There was no evidence of heterogeneity among studies (χ 2 = 1.34, df = 5 (P = 0.931), I 2 = 0 %). Publication bias could not be assessed because of the small number of studies (<10 studies) [44, 45]. (Fig. 5b)
Possible drug protection mechanism analysis
All of the studies selected during initial screening assessed the biological mechanisms of TCMCR activity. A wide variety of possible neuroprotective mechanisms were proposed in these studies. The neuroprotective effect of TCMCR was attributed primarily to preservation of blood–brain barrier integrity, amelioration of cerebral edema, and inhibition of inflammatory response. In addition, it was found that TCMCR may regulate cerebral blood flow. (Table 4)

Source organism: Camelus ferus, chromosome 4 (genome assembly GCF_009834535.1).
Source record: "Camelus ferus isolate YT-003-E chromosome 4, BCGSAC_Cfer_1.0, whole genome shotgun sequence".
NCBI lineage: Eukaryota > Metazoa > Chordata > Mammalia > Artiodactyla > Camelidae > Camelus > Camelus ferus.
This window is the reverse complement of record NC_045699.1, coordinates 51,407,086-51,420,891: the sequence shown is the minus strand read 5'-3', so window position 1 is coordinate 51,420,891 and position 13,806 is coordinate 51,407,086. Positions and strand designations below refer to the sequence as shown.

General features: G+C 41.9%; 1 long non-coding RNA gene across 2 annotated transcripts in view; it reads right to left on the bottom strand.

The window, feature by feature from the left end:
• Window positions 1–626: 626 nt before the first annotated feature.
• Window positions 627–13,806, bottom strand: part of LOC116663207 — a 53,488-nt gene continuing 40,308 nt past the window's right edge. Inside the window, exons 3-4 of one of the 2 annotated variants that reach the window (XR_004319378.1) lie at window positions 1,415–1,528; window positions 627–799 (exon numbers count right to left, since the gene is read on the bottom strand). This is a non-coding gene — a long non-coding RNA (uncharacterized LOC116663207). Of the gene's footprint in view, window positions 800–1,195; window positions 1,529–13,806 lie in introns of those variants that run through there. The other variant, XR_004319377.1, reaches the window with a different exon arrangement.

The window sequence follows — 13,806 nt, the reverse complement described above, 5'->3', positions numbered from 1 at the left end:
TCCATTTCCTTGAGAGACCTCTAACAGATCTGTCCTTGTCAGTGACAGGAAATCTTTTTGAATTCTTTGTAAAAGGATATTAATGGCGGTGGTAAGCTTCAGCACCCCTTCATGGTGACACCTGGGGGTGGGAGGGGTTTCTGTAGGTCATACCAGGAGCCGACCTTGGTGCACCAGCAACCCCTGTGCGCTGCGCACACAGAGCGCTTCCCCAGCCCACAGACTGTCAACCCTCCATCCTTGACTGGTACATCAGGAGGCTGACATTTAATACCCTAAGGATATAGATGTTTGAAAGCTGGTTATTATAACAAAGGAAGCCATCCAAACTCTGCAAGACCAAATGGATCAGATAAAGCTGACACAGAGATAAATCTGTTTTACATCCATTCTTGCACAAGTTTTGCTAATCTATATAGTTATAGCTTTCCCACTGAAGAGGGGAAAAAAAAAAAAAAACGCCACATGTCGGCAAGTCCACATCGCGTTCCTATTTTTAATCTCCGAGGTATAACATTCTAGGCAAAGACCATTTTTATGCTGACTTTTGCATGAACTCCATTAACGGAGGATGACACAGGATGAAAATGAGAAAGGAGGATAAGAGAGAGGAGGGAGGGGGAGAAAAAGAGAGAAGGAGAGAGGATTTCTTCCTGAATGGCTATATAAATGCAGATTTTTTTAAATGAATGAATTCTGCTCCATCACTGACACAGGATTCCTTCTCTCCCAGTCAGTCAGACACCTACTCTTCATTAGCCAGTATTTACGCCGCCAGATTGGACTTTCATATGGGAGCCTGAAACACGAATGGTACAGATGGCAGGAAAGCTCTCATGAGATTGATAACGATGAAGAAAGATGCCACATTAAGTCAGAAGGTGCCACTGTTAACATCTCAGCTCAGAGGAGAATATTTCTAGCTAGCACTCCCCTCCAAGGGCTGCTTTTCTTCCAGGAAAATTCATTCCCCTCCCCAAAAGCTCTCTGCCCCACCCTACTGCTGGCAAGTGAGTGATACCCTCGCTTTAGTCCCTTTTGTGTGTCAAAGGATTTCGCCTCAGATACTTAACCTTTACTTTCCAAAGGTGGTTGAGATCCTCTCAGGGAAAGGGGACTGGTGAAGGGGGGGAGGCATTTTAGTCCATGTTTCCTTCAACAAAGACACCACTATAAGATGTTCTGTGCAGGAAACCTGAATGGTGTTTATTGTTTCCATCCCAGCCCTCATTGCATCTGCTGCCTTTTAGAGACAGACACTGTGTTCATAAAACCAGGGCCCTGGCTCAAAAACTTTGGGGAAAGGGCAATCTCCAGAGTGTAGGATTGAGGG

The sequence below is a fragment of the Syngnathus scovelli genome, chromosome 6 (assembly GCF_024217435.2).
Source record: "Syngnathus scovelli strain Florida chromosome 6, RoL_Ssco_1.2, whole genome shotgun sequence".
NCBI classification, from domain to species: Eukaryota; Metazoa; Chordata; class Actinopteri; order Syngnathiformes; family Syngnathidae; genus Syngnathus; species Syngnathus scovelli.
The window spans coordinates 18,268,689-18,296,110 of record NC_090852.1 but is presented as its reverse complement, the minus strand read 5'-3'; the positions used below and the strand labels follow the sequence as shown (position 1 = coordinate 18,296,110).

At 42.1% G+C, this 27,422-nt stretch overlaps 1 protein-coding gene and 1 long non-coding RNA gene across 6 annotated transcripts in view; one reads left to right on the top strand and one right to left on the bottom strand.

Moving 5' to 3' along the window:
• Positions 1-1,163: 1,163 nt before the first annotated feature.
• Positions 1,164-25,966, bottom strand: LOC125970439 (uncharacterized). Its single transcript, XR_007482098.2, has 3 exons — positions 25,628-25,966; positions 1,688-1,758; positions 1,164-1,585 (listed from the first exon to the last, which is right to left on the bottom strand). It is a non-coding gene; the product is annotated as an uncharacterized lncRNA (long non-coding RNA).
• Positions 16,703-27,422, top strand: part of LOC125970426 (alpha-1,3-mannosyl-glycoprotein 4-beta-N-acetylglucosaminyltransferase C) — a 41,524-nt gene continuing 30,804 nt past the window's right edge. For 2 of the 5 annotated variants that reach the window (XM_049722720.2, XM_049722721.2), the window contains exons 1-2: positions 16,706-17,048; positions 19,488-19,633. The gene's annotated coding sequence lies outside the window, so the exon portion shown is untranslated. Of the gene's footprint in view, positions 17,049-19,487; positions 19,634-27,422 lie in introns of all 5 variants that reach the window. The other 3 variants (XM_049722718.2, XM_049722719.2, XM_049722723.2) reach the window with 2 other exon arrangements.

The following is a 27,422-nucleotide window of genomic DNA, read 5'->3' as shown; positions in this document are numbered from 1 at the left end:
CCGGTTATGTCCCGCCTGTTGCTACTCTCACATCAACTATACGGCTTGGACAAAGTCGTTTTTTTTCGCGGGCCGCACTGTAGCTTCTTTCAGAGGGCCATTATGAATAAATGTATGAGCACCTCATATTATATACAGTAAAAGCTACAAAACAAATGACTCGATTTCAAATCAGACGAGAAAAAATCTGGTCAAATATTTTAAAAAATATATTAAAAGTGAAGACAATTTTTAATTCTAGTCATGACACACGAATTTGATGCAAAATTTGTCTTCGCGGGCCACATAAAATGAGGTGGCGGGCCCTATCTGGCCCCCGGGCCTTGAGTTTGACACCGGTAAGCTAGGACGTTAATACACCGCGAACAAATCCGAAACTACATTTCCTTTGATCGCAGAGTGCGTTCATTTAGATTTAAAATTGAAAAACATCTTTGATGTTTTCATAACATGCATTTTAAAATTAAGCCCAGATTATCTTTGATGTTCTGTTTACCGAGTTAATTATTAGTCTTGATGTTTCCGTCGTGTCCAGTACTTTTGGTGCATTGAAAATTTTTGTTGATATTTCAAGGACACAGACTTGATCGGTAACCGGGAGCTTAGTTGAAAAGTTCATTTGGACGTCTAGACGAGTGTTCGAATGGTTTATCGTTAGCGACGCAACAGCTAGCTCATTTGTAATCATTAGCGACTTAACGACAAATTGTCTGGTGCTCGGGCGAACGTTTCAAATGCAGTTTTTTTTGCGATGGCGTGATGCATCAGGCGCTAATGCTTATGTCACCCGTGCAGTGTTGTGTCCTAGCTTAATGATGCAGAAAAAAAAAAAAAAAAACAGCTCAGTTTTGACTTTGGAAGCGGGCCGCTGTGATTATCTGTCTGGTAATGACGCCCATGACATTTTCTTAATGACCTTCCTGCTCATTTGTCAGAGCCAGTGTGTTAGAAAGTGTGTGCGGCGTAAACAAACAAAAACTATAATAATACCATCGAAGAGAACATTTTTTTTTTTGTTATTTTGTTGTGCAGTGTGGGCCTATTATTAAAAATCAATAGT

To date, numerous clinical trials [46–48] that have sought new therapeutic agents for treating TBI have proven unsuccessful. However, there is increasing evidence that traditional Chinese medicine, including TCMCR, extracts, and acupuncture, have clinical benefit in the treatment of TBI patients [49–51]. Because TCMCR is the main form of TCM drug treatment, robust evidence of its effects on TBI must be provided. Therefore, we have conducted the first systematic review and meta-analysis of the effects of TCMCR in animal models of TBI. Because systematic review and meta-analysis of animal experiments could provide strong evidence in an unbiased manner. Although small-study effects and statistical heterogeneity among studies were present, our results indicated that TCMCR potentially exerts neuroprotective effects in terms of reduction of brain water content, amelioration of BBB permeability, and deduction of TNF-α/NO after TBI. Similar work  was performed in the context of experimental stroke that demonstrated the neuroprotective effects of Buyang Huanwu decoction, a well-known TCMCR, on animal stroke models. Though they are different diseases, many aspects of their respective pathologies are similar, and these investigations provide further evidence of the neuroprotective efficacy of TCMCR, supporting its potential use for human TBI therapy.